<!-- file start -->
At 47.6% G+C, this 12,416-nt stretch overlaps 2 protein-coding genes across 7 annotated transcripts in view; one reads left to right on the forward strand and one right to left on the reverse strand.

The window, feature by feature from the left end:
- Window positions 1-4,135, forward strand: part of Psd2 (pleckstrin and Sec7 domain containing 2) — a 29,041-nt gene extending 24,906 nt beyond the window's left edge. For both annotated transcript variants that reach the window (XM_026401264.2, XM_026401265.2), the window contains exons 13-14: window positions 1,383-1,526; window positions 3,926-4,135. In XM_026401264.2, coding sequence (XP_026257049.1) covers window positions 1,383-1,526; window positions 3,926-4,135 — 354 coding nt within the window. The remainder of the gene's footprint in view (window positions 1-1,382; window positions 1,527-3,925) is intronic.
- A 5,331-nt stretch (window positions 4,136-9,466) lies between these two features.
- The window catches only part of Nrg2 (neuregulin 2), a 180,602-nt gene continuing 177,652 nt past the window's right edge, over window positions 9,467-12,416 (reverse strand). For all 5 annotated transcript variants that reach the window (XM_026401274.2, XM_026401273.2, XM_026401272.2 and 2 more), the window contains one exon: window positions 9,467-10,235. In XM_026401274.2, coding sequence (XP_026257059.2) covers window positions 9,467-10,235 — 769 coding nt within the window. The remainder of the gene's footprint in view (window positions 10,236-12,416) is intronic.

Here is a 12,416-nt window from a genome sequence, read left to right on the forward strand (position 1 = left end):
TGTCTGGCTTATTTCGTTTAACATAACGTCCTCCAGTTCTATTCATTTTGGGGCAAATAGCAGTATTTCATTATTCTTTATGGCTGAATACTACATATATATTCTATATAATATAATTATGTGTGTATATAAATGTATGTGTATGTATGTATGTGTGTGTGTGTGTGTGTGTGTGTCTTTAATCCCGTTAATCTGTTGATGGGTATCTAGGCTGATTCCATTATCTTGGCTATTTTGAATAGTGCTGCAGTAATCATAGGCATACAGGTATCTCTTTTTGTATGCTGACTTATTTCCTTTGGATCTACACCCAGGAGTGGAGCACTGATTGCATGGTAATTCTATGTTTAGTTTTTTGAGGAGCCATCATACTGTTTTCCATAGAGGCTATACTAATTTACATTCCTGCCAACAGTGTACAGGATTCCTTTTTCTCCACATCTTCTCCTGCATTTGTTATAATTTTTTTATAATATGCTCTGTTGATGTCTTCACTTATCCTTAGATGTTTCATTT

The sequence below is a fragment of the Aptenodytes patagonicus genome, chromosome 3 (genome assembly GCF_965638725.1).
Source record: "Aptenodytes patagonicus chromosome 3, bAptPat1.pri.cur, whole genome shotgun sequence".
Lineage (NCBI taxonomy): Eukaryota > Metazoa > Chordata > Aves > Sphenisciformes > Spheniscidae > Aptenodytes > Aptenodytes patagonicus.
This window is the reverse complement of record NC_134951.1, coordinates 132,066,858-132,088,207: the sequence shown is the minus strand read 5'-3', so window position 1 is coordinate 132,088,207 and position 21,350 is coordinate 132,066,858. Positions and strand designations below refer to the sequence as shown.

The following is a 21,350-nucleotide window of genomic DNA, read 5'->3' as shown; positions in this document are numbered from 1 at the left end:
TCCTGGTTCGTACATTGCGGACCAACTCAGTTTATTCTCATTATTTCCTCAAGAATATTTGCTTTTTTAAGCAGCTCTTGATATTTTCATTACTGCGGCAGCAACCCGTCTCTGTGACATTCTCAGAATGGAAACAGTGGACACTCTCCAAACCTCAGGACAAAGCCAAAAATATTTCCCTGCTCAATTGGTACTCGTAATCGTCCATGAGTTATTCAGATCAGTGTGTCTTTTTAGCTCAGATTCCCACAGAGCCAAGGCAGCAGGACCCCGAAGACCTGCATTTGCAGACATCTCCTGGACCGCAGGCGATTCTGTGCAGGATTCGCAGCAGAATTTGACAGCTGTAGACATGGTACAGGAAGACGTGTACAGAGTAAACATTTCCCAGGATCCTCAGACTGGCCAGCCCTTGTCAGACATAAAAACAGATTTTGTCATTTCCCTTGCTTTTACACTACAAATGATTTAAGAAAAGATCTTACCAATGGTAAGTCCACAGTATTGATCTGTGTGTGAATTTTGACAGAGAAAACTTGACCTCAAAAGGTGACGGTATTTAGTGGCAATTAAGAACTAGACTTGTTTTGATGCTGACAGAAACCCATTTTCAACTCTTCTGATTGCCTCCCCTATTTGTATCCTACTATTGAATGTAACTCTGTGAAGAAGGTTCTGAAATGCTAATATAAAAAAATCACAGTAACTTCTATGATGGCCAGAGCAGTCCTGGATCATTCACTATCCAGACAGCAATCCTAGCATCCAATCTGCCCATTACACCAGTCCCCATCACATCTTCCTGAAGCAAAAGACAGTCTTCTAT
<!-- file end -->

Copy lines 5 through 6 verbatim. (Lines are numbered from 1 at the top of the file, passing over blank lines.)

- The window catches only part of Nrg2 (neuregulin 2), a 180,602-nt gene continuing 177,652 nt past the window's right edge, over window positions 9,467-12,416 (reverse strand). For all 5 annotated transcript variants that reach the window (XM_026401274.2, XM_026401273.2, XM_026401272.2 and 2 more), the window contains one exon: window positions 9,467-10,235. In XM_026401274.2, coding sequence (XP_026257059.2) covers window positions 9,467-10,235 — 769 coding nt within the window. The remainder of the gene's footprint in view (window positions 10,236-12,416) is intronic.

Here is a 12,416-nt window from a genome sequence, read left to right on the forward strand (position 1 = left end):